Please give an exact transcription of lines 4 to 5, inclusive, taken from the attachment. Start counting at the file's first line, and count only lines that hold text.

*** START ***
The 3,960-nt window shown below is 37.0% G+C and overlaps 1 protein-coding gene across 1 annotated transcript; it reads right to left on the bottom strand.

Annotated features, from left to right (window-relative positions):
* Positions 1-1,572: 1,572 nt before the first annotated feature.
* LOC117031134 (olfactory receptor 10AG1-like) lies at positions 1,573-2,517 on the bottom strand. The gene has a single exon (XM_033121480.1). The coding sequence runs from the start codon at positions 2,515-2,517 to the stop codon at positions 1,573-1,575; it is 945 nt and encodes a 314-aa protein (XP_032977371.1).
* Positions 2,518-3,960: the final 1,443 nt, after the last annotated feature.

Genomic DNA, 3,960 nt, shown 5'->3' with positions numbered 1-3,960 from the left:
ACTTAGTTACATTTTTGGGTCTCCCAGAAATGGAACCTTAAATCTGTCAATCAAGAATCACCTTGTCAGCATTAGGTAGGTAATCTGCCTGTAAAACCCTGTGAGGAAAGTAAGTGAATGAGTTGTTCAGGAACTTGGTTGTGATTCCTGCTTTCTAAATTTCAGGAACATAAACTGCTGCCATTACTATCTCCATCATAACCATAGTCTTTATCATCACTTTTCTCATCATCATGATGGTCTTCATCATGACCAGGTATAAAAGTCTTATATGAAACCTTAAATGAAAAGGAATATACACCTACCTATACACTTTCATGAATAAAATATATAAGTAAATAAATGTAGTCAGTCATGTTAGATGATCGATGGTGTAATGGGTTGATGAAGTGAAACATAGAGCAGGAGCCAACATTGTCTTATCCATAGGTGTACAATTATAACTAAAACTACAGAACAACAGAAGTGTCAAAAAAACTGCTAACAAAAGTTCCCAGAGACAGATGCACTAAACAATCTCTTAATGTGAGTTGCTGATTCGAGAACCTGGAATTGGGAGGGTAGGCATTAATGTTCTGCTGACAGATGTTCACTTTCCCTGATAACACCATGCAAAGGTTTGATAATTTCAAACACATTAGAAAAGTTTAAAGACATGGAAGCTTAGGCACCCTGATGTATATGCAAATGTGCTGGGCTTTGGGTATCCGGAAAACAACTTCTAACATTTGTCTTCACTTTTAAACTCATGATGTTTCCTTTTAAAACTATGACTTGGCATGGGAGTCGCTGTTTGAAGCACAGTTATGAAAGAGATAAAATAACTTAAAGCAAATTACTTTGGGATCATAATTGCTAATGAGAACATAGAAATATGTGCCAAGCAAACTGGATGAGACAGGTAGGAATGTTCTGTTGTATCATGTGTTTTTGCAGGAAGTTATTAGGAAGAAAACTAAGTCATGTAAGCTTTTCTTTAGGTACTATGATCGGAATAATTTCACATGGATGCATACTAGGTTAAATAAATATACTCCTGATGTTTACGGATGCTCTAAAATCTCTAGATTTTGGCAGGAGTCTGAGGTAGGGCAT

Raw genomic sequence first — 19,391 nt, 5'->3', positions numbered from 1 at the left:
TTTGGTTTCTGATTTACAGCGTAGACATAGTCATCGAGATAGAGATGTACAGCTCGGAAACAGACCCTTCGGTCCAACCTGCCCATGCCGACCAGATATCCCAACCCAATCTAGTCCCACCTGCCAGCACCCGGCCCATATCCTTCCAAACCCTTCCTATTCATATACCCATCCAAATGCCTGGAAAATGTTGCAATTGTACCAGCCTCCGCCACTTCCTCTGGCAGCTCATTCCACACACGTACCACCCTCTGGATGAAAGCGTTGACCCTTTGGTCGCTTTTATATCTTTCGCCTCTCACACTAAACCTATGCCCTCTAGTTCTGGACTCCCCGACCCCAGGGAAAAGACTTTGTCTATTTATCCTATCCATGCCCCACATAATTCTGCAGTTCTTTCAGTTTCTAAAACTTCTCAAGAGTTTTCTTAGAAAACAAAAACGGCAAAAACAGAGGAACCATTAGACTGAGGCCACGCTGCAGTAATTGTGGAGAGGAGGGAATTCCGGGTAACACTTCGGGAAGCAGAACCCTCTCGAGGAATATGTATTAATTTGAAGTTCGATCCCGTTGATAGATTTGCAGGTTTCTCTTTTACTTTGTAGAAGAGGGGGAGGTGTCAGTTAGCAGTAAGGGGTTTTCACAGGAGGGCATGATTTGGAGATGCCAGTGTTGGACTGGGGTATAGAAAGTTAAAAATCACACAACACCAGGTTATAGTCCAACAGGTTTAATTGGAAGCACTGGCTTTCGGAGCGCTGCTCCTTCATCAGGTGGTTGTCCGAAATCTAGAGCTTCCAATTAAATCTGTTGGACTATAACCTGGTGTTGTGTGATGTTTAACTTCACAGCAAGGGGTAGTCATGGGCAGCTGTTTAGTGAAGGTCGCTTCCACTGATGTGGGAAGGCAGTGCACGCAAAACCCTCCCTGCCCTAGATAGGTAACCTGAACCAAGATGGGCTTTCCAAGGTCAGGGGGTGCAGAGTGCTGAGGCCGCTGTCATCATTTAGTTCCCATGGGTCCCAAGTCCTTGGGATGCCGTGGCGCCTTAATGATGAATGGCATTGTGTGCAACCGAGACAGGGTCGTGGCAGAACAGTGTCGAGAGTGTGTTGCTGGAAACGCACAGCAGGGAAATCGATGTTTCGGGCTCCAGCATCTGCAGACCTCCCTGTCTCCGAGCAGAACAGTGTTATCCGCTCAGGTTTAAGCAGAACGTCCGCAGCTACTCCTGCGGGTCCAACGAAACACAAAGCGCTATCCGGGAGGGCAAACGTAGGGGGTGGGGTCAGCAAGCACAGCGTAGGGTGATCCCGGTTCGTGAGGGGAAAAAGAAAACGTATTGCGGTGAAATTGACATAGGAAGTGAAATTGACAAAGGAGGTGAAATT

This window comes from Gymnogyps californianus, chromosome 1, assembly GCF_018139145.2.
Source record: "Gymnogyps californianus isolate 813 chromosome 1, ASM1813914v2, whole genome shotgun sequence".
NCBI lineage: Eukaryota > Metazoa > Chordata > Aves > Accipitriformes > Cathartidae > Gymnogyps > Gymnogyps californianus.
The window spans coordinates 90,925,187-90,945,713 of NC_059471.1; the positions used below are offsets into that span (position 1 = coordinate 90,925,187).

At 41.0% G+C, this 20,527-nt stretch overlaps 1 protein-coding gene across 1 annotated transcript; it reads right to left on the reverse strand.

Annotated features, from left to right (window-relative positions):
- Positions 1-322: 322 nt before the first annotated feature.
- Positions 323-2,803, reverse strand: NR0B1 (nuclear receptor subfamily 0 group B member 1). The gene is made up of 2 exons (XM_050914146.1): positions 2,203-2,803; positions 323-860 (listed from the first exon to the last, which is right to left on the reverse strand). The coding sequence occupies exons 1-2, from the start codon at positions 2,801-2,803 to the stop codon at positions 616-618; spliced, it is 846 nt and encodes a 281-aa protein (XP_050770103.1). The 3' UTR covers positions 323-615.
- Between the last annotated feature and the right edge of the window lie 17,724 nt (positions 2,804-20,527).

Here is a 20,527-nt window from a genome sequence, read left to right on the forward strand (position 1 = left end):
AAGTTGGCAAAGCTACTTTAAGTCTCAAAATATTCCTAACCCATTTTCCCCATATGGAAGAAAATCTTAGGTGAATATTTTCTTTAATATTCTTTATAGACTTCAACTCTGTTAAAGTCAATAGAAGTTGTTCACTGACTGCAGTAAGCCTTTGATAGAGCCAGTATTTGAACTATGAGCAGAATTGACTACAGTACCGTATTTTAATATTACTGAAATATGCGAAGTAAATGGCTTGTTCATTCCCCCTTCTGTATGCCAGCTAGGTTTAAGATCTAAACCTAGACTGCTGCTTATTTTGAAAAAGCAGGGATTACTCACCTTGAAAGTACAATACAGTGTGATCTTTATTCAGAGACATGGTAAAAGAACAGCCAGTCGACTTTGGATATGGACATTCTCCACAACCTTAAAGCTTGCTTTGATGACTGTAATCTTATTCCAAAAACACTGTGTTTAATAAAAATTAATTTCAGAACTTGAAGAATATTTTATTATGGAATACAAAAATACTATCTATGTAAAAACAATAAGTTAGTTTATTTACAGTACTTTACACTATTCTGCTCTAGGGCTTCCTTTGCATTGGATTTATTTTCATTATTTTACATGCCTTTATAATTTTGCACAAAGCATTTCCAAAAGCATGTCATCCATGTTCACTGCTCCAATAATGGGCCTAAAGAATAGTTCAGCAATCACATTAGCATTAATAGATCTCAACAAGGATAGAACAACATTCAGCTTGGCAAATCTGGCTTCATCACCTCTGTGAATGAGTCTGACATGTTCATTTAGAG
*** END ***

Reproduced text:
* LOC117031134 (olfactory receptor 10AG1-like) lies at positions 1,573-2,517 on the bottom strand. The gene has a single exon (XM_033121480.1). The coding sequence runs from the start codon at positions 2,515-2,517 to the stop codon at positions 1,573-1,575; it is 945 nt and encodes a 314-aa protein (XP_032977371.1).
* Positions 2,518-3,960: the final 1,443 nt, after the last annotated feature.